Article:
Declaring one’s cards on the table or keeping them to oneself are distinctly different activities. We seek to gain advantage, naturally, unless the hand is a simple throw away. But some things one keeps close to one’s chest, letting few know or see the images that would reveal all. And that’s what M’Lady is now trying to decide; how much does she tell? There is a most difficult passage of her life coming up in her narrative. It is a bleak house of too much tragedy, too many deaths, too much heartache. And to arrive there on these hot summer days so very many years later, the past yet again exhumed as it were, is to go through a gauntlet of self-examinations, self doubts, and old pain. She lost both sons and her husband within three years. No wonder hesitation to disclose.
The chronology of our lives sets us up for the ‘and then?’ And then we try to second guess the ‘why’ of what happened to us. We forget that we are often but bystanders to other people’s accidents, other people’s manifestations. We feel so personally involved. But it was they who contracted the disease, got the ‘dis-ease’, not us. Yet we were affected. When there appears no winning hand among the players we know we all go home bereft of that which might have been. And our houses can become bleak indeed.
Sometimes houses fall, like a deck of cards. (1) In 1924, at 2 years old Nancy lost her mother. (2) In 1944, at 22 years old she lost her twin brother. (3) In 1951, at 29 years old she lost her father. He was only 57. (4) In 1957 Nancy lost her Maman, her stepmother she’d had since a toddler. (5) In 1978 she lost her dear brother, Pat. He was 58. (6) In 1984 she lost her oldest son, Ian. He was 34 years old. (7) In 1985, within a few months of Ian, she lost her youngest son, Nick. He was 33. (8) In 1987 she lost her beloved husband of more than 40 years, Denys Sinclair. (9) In 1993 she lost her dear oldest brother, Douglas. (10) In 2005 she lost Perry, her boyfriend of many years, living with her at the time. (11) In 2008 she lost her daughter, Diana, 58 at the time. (12) In 2010 she lost Boy Cory, a man in his 90’s whom she had dated briefly on a troop ship to Cairo, back in the early 40’s; he too was living with her for a time before he passed on. And now, 2013, on April 01st, M’Lady celebrates her 91st birthday! Of all her closest family she has only two daughters remaining, Linda, 65, and Fiona, 62. But she has a host of friends, 12 grandchildren, and 4 great-grandchildren. She now plays with a full hand indeed!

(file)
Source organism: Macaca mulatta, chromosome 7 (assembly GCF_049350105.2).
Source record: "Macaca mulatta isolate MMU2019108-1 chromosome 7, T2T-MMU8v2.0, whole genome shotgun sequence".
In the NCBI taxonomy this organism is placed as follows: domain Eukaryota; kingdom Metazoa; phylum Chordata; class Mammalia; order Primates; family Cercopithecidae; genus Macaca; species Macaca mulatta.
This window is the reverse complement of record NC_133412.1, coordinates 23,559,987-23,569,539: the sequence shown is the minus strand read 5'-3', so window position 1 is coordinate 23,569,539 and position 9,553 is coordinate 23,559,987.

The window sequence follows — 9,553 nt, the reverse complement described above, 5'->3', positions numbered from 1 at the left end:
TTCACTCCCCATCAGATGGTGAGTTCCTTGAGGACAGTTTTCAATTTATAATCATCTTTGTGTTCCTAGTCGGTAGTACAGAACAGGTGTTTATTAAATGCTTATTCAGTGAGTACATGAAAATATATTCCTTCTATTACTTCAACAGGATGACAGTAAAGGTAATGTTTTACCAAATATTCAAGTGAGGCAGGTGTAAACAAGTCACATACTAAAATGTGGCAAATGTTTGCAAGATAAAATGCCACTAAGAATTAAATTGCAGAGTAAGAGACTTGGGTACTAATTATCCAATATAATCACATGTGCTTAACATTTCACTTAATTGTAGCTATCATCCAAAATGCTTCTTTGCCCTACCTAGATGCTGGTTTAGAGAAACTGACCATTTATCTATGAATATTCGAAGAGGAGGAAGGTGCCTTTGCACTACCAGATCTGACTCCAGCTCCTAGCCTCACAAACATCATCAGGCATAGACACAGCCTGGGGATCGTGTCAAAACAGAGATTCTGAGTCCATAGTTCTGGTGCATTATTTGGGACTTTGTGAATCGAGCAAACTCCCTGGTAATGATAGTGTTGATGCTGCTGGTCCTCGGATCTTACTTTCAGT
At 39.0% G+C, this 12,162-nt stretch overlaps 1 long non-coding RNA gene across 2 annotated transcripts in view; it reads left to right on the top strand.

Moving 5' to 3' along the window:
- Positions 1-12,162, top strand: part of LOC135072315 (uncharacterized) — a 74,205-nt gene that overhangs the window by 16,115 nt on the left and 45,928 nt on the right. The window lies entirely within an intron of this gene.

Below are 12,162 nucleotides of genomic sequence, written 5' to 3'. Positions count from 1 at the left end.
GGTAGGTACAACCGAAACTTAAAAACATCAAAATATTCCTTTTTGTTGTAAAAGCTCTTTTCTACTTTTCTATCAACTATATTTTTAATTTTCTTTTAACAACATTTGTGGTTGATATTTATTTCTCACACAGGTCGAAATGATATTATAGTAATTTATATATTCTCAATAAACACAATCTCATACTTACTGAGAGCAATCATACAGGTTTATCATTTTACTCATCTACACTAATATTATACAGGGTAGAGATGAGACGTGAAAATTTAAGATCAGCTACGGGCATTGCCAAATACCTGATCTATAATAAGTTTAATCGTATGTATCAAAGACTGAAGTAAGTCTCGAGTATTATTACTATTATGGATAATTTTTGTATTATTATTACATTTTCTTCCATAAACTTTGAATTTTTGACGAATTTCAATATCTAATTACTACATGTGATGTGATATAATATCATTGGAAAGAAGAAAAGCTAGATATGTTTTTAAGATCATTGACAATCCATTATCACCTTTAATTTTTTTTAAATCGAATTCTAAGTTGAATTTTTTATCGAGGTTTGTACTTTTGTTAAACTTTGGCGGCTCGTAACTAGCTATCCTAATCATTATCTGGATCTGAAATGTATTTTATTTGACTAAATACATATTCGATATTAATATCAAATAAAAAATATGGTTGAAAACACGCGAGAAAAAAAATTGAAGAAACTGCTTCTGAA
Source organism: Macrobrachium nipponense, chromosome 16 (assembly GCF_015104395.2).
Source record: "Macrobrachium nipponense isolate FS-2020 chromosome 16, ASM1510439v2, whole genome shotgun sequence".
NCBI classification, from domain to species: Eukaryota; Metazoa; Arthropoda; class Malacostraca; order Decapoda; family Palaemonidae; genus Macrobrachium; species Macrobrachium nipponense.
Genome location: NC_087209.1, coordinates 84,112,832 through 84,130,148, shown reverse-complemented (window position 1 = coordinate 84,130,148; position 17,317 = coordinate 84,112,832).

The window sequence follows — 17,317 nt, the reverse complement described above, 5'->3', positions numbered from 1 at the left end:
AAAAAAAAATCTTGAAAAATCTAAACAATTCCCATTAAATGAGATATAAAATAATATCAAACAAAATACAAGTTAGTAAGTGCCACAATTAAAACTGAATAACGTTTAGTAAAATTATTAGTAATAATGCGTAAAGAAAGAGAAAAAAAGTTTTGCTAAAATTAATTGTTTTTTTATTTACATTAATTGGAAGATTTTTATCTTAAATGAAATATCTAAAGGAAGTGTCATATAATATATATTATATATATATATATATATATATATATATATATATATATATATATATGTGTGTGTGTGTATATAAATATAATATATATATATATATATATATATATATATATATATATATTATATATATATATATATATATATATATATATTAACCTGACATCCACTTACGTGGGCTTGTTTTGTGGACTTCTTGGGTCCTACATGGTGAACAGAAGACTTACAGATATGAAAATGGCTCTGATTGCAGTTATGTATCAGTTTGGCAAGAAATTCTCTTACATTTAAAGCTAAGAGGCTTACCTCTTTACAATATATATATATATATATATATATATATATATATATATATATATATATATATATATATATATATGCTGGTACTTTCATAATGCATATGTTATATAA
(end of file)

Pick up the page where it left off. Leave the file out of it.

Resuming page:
Yet to write about all these people, all these past lives, is taking its toll. M’Lady spends hours checking details, searching for documents, finding photographs. And still she manages the house, cooks the meals, does the laundry, keeps tabs on the deliveries and the orders and the mail. Again today the hair dresser came to do M’Lady’s bi-weekly hair do. “Dang,” Nancy exclaimed to me. “I forgot about it! That’s a whole two hours cutting into my writing time!” We are on page 34 of her new batch of handwriting since last week. I type them up, organize the photographs, scan them and then do the layouts, page for page. At some stage or other they all will be ‘put to bed’ by the printer. So too for the dead? Will they get rest from this constant reshuffle through their wake? We take photos out of frames and scan them and put everything back. We find old forgotten packages of prints and once more bring them to light.
Relationships are like that. All those people one knew. We decide how much to air. There is not much point in talking of cancer, emphysema, car accidents or... who needs really to know the cause? It is enough that things came to an end. And we weep not for whom the bell tolls; it tolls for thee. No man is an island the poet wrote; no, but we are not continents or the earth either. We are but little atomies no bigger than a.... and then we are gone. In the interim, we needs make of the many hands with which we’re dealt something good! Yes? Or it may remain a bleak house indeed.